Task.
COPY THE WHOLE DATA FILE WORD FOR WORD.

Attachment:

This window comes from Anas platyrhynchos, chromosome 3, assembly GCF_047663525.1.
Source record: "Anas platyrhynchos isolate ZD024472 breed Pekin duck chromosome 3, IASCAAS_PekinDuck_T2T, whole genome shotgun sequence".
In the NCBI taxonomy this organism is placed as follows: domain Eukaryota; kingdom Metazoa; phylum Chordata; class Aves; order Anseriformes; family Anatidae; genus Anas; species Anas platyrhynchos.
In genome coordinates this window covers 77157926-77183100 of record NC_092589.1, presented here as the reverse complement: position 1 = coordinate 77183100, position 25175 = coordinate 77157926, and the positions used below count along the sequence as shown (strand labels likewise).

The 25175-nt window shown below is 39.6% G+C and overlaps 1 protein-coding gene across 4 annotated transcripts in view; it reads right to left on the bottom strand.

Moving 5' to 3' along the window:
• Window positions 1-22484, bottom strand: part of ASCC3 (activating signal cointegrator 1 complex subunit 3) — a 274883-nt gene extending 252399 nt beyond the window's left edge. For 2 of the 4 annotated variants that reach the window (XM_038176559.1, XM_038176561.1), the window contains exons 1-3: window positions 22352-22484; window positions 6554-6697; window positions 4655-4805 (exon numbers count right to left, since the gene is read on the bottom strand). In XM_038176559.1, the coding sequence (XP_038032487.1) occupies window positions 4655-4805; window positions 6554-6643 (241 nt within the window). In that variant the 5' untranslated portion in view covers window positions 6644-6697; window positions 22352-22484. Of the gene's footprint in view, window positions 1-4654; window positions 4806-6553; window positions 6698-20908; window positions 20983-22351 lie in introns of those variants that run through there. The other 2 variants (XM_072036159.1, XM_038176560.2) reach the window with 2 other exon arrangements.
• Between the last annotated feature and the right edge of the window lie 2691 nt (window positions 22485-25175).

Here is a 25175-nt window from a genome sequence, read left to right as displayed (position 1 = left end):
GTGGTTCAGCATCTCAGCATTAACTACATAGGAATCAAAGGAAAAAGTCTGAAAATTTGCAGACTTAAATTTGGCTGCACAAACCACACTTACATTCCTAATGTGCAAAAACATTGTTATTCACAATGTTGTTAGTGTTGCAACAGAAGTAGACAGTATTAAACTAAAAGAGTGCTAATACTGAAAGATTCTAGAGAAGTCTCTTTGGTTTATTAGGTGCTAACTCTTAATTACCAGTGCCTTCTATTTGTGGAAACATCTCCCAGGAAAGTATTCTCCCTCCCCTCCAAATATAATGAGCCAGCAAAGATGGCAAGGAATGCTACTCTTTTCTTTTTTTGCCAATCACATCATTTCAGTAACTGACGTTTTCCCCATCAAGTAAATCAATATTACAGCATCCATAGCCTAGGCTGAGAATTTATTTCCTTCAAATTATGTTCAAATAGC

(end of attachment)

This window comes from Anas platyrhynchos, chromosome 3, assembly GCF_047663525.1.
Source record: "Anas platyrhynchos isolate ZD024472 breed Pekin duck chromosome 3, IASCAAS_PekinDuck_T2T, whole genome shotgun sequence".
In the NCBI taxonomy this organism is placed as follows: domain Eukaryota; kingdom Metazoa; phylum Chordata; class Aves; order Anseriformes; family Anatidae; genus Anas; species Anas platyrhynchos.
In genome coordinates this window covers 77157926-77183100 of record NC_092589.1, presented here as the reverse complement: position 1 = coordinate 77183100, position 25175 = coordinate 77157926, and the positions used below count along the sequence as shown (strand labels likewise).

The 25175-nt window shown below is 39.6% G+C and overlaps 1 protein-coding gene across 4 annotated transcripts in view; it reads right to left on the bottom strand.

Moving 5' to 3' along the window:
• Window positions 1-22484, bottom strand: part of ASCC3 (activating signal cointegrator 1 complex subunit 3) — a 274883-nt gene extending 252399 nt beyond the window's left edge. For 2 of the 4 annotated variants that reach the window (XM_038176559.1, XM_038176561.1), the window contains exons 1-3: window positions 22352-22484; window positions 6554-6697; window positions 4655-4805 (exon numbers count right to left, since the gene is read on the bottom strand). In XM_038176559.1, the coding sequence (XP_038032487.1) occupies window positions 4655-4805; window positions 6554-6643 (241 nt within the window). In that variant the 5' untranslated portion in view covers window positions 6644-6697; window positions 22352-22484. Of the gene's footprint in view, window positions 1-4654; window positions 4806-6553; window positions 6698-20908; window positions 20983-22351 lie in introns of those variants that run through there. The other 2 variants (XM_072036159.1, XM_038176560.2) reach the window with 2 other exon arrangements.
• Between the last annotated feature and the right edge of the window lie 2691 nt (window positions 22485-25175).

Here is a 25175-nt window from a genome sequence, read left to right as displayed (position 1 = left end):
GTGGTTCAGCATCTCAGCATTAACTACATAGGAATCAAAGGAAAAAGTCTGAAAATTTGCAGACTTAAATTTGGCTGCACAAACCACACTTACATTCCTAATGTGCAAAAACATTGTTATTCACAATGTTGTTAGTGTTGCAACAGAAGTAGACAGTATTAAACTAAAAGAGTGCTAATACTGAAAGATTCTAGAGAAGTCTCTTTGGTTTATTAGGTGCTAACTCTTAATTACCAGTGCCTTCTATTTGTGGAAACATCTCCCAGGAAAGTATTCTCCCTCCCCTCCAAATATAATGAGCCAGCAAAGATGGCAAGGAATGCTACTCTTTTCTTTTTTTGCCAATCACATCATTTCAGTAACTGACGTTTTCCCCATCAAGTAAATCAATATTACAGCATCCATAGCCTAGGCTGAGAATTTATTTCCTTCAAATTATGTTCAAATAGC